My experience seeing double with myasthenia gravis

Since developing the symptom, I've learned my triggers and prevention methods

Shawna Barnes avatar

by Shawna Barnes |

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Are you seeing double?

I was. And I still do if I push myself to a certain level of weariness.

When I first experienced double vision, I thought that either my crappy vision was worsening (I’ve worn bifocals since I was 18) or that my new symptom, a droopy eyelid (ptosis) that began around 2016, was causing it. The ptosis prompted a visit to an ophthalmologist with Veterans Affairs, who gave me a working diagnosis of myasthenia gravis (MG).

My double vision turned out to be from neither my normal craptastic vision nor the eyelid droop, but from weakness in the ocular muscle itself. Some with MG only experience ocular symptoms, which is why there’s a form of MG called ocular myasthenia gravis.

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The picture below is what double vision looks like for me. It can also seem as though objects and text are side by side, vertically stacked, or in a shadow, similar to what you might see with astigmatism.

Two identical face-and-shoulders shots of a woman with short brown hair, glasses, and closed eyes, wearing a gray T-shirt with a black border at the collar. The image at back left, which slightly underlaps the image in foreground, is faded.

This photo collage of self-portraits, Shawna says, demonstrates what she sometimes sees when she experiences double vision. (Graphic and photos by Shawna Barnes)

With double vision being a common symptom in many diseases and conditions, how can we know if it’s related to our MG?

After I posed this question to several providers, my neurologist summed it up best when he said that if we can cover one eye and the double vision goes away, it’s the MG-related muscle fatigue. If we can cover one eye and the double vision is still there, then the cause is something other than MG.

My life with double vision

Over the years I’ve been able to identify what triggers it. Reading a lot in a poorly lit room is one way to fatigue these ole eyeballs. Not taking regular screen breaks from my phone, tablet, or computer is another surefire way to cause the fatigue. As a website designer, not being able to see my screen clearly is kind of an issue.

I make several shifts to reduce these known triggers. I’ve learned, for instance, that it’s just as important to give my eyes a break as it is to rest my body. I’ve developed a work-rest cycle for my eyes that seems to be going well, as I’ve not had many days in a month when I see double.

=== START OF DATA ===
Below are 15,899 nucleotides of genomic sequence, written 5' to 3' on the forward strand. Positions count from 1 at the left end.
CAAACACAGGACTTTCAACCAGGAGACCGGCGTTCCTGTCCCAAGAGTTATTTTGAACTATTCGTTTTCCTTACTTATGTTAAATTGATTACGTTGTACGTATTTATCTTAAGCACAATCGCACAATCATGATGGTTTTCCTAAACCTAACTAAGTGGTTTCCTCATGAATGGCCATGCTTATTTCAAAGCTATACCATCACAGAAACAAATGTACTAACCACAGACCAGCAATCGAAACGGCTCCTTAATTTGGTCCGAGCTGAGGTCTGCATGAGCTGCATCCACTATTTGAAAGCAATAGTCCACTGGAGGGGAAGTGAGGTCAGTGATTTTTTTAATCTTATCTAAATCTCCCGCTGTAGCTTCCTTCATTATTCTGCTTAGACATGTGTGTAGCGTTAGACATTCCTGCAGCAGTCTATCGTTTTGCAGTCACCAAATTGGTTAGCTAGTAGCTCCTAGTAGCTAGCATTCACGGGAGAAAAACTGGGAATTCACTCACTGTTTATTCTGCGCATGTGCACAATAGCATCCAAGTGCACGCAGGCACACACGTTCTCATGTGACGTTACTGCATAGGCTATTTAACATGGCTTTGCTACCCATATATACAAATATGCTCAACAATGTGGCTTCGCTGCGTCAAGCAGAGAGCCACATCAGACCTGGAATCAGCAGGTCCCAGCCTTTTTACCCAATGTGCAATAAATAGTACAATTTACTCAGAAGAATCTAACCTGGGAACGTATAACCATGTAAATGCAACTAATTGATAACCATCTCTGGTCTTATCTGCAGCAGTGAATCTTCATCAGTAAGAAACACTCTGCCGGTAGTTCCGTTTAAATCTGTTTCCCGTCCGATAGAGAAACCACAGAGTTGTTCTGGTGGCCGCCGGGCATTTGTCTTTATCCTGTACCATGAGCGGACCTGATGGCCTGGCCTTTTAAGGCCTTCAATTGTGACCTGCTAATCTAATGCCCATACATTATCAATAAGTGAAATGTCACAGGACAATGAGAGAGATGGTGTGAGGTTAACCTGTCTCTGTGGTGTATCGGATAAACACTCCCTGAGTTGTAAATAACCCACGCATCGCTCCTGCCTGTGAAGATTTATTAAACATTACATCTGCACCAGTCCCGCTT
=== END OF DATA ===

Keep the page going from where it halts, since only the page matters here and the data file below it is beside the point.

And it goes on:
My desk faces a window, so I often find myself gazing out at the trees, sky, or passing cars. While this habit might be a hindrance to some, it’s a methodical choice for me. Looking up from my computer monitor and out the window has greatly reduced my eye fatigue.

My desk is also set up to be ergonomically sound. The monitor is around 24 inches from my face (an arm’s length) and is set so I gaze downward for most work. I also invest in glasses that block the screens’ blue light. They’re a fairly new tool for symptom management, but I believe they’re helping me.

Do you experience double vision? What are some tips, tricks, or tools that you’ve found to help alleviate it? Please share your thoughts in the comments below.

Note: Myasthenia Gravis News is strictly a news and information website about the disease. It does not provide medical advice, diagnosis, or treatment. This content is not intended to be a substitute for professional medical advice, diagnosis, or treatment. Always seek the advice of your physician or other qualified health provider with any questions you may have regarding a medical condition. Never disregard professional medical advice or delay in seeking it because of something you have read on this website. The opinions expressed in this column are not those of Myasthenia Gravis News or its parent company, BioNews, and are intended to spark discussion about issues pertaining to myasthenia gravis.




I agree with everything you said, as I have the diplopia as well. In addition, I have computer-specific glasses that have a wider field of vision for that 20-24 " viewing range.

Jerolyn Carroll avatar

Jerolyn Carroll

Could long term exposure to asbestos or Agent Orange cause Myascenthia Gravis?

Vee avatar


Does the double vision like on that photo also affect your reading at the same time ? Or can you have double vision distance-wise and read a book OK?

Shawna Barnes avatar

Shawna Barnes

Hello Vee. For me, yes, the double vision also affects my ability to read when it occurs. - Shawna


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